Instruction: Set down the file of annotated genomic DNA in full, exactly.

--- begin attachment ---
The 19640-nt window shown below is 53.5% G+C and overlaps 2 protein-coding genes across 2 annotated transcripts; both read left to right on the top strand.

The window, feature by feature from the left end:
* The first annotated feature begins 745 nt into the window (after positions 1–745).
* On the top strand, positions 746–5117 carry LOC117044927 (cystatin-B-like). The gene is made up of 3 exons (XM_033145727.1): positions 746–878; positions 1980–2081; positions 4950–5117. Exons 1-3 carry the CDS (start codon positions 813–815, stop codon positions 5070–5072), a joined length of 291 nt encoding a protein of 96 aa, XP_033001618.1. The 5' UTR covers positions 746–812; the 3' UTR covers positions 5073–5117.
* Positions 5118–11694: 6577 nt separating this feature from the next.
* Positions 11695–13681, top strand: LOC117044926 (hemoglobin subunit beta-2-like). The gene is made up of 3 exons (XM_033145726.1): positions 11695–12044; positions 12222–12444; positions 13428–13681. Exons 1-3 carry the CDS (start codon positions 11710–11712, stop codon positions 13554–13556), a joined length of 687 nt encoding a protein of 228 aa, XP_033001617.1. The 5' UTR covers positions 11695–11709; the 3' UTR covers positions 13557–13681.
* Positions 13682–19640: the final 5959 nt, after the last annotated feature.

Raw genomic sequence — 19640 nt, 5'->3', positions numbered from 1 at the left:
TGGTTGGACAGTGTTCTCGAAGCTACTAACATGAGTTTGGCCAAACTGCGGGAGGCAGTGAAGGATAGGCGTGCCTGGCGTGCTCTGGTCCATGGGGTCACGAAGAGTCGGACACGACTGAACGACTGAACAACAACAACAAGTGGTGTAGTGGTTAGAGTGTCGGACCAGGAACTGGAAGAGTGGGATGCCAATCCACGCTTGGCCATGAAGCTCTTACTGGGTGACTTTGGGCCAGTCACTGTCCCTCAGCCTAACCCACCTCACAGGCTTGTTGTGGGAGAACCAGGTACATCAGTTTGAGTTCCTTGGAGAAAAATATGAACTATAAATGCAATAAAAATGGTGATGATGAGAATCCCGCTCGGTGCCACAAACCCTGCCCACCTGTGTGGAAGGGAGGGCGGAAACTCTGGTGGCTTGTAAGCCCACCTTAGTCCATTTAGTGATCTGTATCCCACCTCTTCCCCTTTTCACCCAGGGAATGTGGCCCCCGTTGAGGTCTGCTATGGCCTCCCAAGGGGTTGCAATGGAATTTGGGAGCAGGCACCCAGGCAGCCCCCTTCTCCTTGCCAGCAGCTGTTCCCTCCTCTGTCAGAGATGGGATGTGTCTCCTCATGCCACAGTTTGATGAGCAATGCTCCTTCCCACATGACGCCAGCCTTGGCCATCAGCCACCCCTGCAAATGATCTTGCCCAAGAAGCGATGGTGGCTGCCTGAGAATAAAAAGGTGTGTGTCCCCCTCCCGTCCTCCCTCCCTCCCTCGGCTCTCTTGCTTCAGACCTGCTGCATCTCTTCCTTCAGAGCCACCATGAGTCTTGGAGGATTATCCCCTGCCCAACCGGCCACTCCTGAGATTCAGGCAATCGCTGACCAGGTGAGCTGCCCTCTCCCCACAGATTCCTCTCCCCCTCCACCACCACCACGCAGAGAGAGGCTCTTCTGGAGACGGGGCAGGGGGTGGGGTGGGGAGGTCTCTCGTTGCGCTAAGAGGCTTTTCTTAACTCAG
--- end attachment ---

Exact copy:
The 19640-nt window shown below is 53.5% G+C and overlaps 2 protein-coding genes across 2 annotated transcripts; both read left to right on the top strand.

The window, feature by feature from the left end:
* The first annotated feature begins 745 nt into the window (after positions 1–745).
* On the top strand, positions 746–5117 carry LOC117044927 (cystatin-B-like). The gene is made up of 3 exons (XM_033145727.1): positions 746–878; positions 1980–2081; positions 4950–5117. Exons 1-3 carry the CDS (start codon positions 813–815, stop codon positions 5070–5072), a joined length of 291 nt encoding a protein of 96 aa, XP_033001618.1. The 5' UTR covers positions 746–812; the 3' UTR covers positions 5073–5117.
* Positions 5118–11694: 6577 nt separating this feature from the next.
* Positions 11695–13681, top strand: LOC117044926 (hemoglobin subunit beta-2-like). The gene is made up of 3 exons (XM_033145726.1): positions 11695–12044; positions 12222–12444; positions 13428–13681. Exons 1-3 carry the CDS (start codon positions 11710–11712, stop codon positions 13554–13556), a joined length of 687 nt encoding a protein of 228 aa, XP_033001617.1. The 5' UTR covers positions 11695–11709; the 3' UTR covers positions 13557–13681.
* Positions 13682–19640: the final 5959 nt, after the last annotated feature.

Raw genomic sequence — 19640 nt, 5'->3', positions numbered from 1 at the left:
TGGTTGGACAGTGTTCTCGAAGCTACTAACATGAGTTTGGCCAAACTGCGGGAGGCAGTGAAGGATAGGCGTGCCTGGCGTGCTCTGGTCCATGGGGTCACGAAGAGTCGGACACGACTGAACGACTGAACAACAACAACAAGTGGTGTAGTGGTTAGAGTGTCGGACCAGGAACTGGAAGAGTGGGATGCCAATCCACGCTTGGCCATGAAGCTCTTACTGGGTGACTTTGGGCCAGTCACTGTCCCTCAGCCTAACCCACCTCACAGGCTTGTTGTGGGAGAACCAGGTACATCAGTTTGAGTTCCTTGGAGAAAAATATGAACTATAAATGCAATAAAAATGGTGATGATGAGAATCCCGCTCGGTGCCACAAACCCTGCCCACCTGTGTGGAAGGGAGGGCGGAAACTCTGGTGGCTTGTAAGCCCACCTTAGTCCATTTAGTGATCTGTATCCCACCTCTTCCCCTTTTCACCCAGGGAATGTGGCCCCCGTTGAGGTCTGCTATGGCCTCCCAAGGGGTTGCAATGGAATTTGGGAGCAGGCACCCAGGCAGCCCCCTTCTCCTTGCCAGCAGCTGTTCCCTCCTCTGTCAGAGATGGGATGTGTCTCCTCATGCCACAGTTTGATGAGCAATGCTCCTTCCCACATGACGCCAGCCTTGGCCATCAGCCACCCCTGCAAATGATCTTGCCCAAGAAGCGATGGTGGCTGCCTGAGAATAAAAAGGTGTGTGTCCCCCTCCCGTCCTCCCTCCCTCCCTCGGCTCTCTTGCTTCAGACCTGCTGCATCTCTTCCTTCAGAGCCACCATGAGTCTTGGAGGATTATCCCCTGCCCAACCGGCCACTCCTGAGATTCAGGCAATCGCTGACCAGGTGAGCTGCCCTCTCCCCACAGATTCCTCTCCCCCTCCACCACCACCACGCAGAGAGAGGCTCTTCTGGAGACGGGGCAGGGGGTGGGGTGGGGAGGTCTCTCGTTGCGCTAAGAGGCTTTTCTTAACTCAG